I’m a Senior Software Engineer in the data group at Drift, a conversational marketing platform that is used for qualifying leads faster, automatically booking meetings and connecting customers to the right business solutions more efficiently. I’ve used Presto quite a bit throughout my career, and I want to first give readers a quick overview of how Presto has enabled my team at Drift to quickly and cost-effectively analyze distributed logs at scale. Then I will share how we used and benefited from Presto at Vistaprint, where I worked previously.
How we use Presto at Drift
To provide data engineers in my group with the ability to mine log files, we use Amazon Athena which has Presto as its distributed SQL query engine for running analytic queries against data of any size. We also use AWS Glue, an ETL service that makes it easy to categorize data, clean it, and move it between different data stores and data streams. Glue basically provides a unified metadata repository across a variety of data sources and formats, and it integrates easily with Athena.
Specifically, Presto plays a key role in enabling internal analysis here at Drift. We use Presto to query both semi-structured and freeform log data such as JSON messages. With Presto, data engineers can easily drop the data into Amazon S3 without needing to perform too much data cleaning, so that Athena can read the data easily. We use that data to generate graphs that show how many log reports we’re running, or how many bad instances per hour are occurring.
Advantages of Presto
One of the main advantages of Presto in this case is that my engineering team can get to the data quickly and start querying the data immediately.
The data in Presto is completely cloud-based; it basically functions as an on-demand service query search. If the engineers need to run a massive load of data, it will automatically spin as many nodes as needed.
Business users at Drift could use Presto by querying Salesforce data using Looker, our BI and analytics platform. They would be able to easily process petabytes of data to find answers to their questions, such as how many sales opportunities were created, how many accounts they have, and the progression of the sales pipeline from qualified lead to a closed sale. The main data warehouse at Drift is Snowflake. The data loading does take a lot of development time, as it would require a lot of “scaffolding work” in order to run it. With Presto, I can drop the data in and parse it immediately.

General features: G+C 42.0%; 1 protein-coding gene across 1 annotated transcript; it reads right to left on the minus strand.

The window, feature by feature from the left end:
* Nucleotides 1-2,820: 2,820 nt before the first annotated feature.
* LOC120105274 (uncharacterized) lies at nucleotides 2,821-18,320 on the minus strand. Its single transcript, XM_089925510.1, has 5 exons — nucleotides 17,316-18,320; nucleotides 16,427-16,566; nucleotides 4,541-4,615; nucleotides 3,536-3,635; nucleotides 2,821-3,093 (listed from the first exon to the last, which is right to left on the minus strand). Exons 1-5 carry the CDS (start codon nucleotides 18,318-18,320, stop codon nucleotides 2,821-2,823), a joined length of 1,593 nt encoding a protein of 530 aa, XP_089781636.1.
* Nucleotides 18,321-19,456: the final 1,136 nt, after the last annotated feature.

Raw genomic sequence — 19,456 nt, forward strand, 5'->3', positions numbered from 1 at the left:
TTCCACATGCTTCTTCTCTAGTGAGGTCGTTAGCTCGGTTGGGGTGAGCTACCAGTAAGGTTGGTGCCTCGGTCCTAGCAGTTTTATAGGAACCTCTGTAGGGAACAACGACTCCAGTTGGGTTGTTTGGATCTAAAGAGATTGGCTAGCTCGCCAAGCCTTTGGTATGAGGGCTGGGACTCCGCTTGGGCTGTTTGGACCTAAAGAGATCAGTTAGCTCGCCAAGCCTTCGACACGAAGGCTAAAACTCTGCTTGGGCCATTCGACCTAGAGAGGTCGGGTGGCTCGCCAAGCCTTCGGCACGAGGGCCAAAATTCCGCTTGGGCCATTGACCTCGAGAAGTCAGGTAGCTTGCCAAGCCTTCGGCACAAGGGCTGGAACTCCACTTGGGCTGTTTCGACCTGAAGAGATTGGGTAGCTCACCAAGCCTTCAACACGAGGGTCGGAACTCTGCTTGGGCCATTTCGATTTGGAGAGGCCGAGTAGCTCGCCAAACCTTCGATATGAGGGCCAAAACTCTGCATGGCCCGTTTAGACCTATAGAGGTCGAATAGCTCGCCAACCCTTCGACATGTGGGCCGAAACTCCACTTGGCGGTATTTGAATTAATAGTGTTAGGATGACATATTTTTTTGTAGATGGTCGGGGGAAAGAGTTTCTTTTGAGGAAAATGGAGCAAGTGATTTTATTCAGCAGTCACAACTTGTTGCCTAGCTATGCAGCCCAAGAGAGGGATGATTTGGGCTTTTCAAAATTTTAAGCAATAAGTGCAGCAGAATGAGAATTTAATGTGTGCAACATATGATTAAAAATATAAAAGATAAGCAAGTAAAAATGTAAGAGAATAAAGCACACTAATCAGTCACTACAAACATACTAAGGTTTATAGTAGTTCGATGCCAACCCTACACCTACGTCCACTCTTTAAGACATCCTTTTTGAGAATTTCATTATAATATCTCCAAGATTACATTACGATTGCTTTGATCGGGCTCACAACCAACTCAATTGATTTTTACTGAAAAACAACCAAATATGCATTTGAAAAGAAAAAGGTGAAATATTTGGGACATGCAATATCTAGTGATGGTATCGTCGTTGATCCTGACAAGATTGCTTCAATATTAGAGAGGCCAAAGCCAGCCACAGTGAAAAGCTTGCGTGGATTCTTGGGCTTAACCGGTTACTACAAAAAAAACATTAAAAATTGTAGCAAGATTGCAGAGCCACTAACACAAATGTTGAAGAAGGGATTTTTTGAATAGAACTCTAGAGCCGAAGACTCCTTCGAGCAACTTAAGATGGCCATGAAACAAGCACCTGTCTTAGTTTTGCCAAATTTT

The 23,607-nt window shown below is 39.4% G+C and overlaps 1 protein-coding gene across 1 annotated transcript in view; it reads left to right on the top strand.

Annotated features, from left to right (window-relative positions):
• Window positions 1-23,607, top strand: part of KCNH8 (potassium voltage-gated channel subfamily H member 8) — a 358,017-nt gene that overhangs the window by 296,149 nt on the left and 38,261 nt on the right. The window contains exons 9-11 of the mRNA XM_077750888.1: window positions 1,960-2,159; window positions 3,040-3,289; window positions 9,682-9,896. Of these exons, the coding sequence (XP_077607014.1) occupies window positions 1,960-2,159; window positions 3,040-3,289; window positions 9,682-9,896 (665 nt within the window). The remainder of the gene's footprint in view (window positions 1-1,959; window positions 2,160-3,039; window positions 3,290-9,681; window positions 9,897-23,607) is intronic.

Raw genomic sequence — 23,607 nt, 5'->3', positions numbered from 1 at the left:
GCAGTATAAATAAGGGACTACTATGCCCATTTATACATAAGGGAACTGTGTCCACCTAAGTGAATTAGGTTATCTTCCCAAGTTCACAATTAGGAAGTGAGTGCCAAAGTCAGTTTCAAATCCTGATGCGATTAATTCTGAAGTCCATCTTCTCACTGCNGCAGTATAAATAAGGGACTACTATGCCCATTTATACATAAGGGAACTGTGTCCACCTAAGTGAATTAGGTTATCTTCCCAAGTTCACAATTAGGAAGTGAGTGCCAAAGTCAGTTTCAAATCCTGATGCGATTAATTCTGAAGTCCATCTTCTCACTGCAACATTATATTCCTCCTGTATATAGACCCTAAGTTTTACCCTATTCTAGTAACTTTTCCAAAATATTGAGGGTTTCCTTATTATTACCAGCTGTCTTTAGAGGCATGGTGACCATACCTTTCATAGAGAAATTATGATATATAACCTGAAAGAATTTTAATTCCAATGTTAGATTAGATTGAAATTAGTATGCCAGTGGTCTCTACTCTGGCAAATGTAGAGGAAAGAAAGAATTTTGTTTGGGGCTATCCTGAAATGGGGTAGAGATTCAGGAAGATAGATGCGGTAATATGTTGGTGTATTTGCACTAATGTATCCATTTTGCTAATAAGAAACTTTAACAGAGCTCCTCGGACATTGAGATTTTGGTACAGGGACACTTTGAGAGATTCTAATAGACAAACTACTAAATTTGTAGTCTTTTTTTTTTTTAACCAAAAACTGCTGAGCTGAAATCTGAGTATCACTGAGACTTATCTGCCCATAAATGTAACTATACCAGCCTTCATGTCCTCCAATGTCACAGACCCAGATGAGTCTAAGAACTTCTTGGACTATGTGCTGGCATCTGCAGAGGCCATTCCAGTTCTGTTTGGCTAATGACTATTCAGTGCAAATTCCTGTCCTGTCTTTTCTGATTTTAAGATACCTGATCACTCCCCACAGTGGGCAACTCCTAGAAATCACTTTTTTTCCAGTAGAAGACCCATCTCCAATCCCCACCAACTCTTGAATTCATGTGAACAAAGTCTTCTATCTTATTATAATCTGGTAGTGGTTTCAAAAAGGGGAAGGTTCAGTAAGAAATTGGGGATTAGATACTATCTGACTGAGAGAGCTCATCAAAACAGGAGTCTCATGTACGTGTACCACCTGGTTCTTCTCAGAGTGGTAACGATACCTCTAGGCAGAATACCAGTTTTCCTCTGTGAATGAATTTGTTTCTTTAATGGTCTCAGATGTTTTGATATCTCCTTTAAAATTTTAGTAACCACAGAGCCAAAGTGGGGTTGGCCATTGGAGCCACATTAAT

How we used Presto at Vistaprint
I also had the opportunity to use Presto earlier in my career, while working at Vistaprint, an ecommerce platform that combined in-house software and production technology to mass-customize personalized products.
At Vistaprint, Presto was used for flow log reporting to read order data. Every five minutes, we would do a count in AWS Athena to look at orders coming through the system. If it showed that no orders came through in a 15-minute timeframe, I would get an automatic alert via Slack or text, and I would know that there was a problem that needed human intervention. Presto provided quick visibility into the logs so that we could act fast. When our Kafka ingestion cluster went down, the Lambda code that I wrote triggered a Slack alert so we could respond quickly.
The advantages of using Presto at Vistaprint
In the case with Vistaprint, Presto’s ability to efficiently and quickly query large amounts of data from multiple sources was critical. I also appreciated how easy it was to add AWS Athena/Presto to our existing system. I didn’t need to worry about node provisioning, cluster setup, Presto configuration, or cluster tuning.
Presto is designed and tuned for real-world workloads, and I can query data where it is stored without needing to move it into a separate analytics system. This is a huge resource and cost saver. I’m looking forward to seeing how Presto evolves over the next few years, and I’m excited to continue to use it for interactive analytic queries.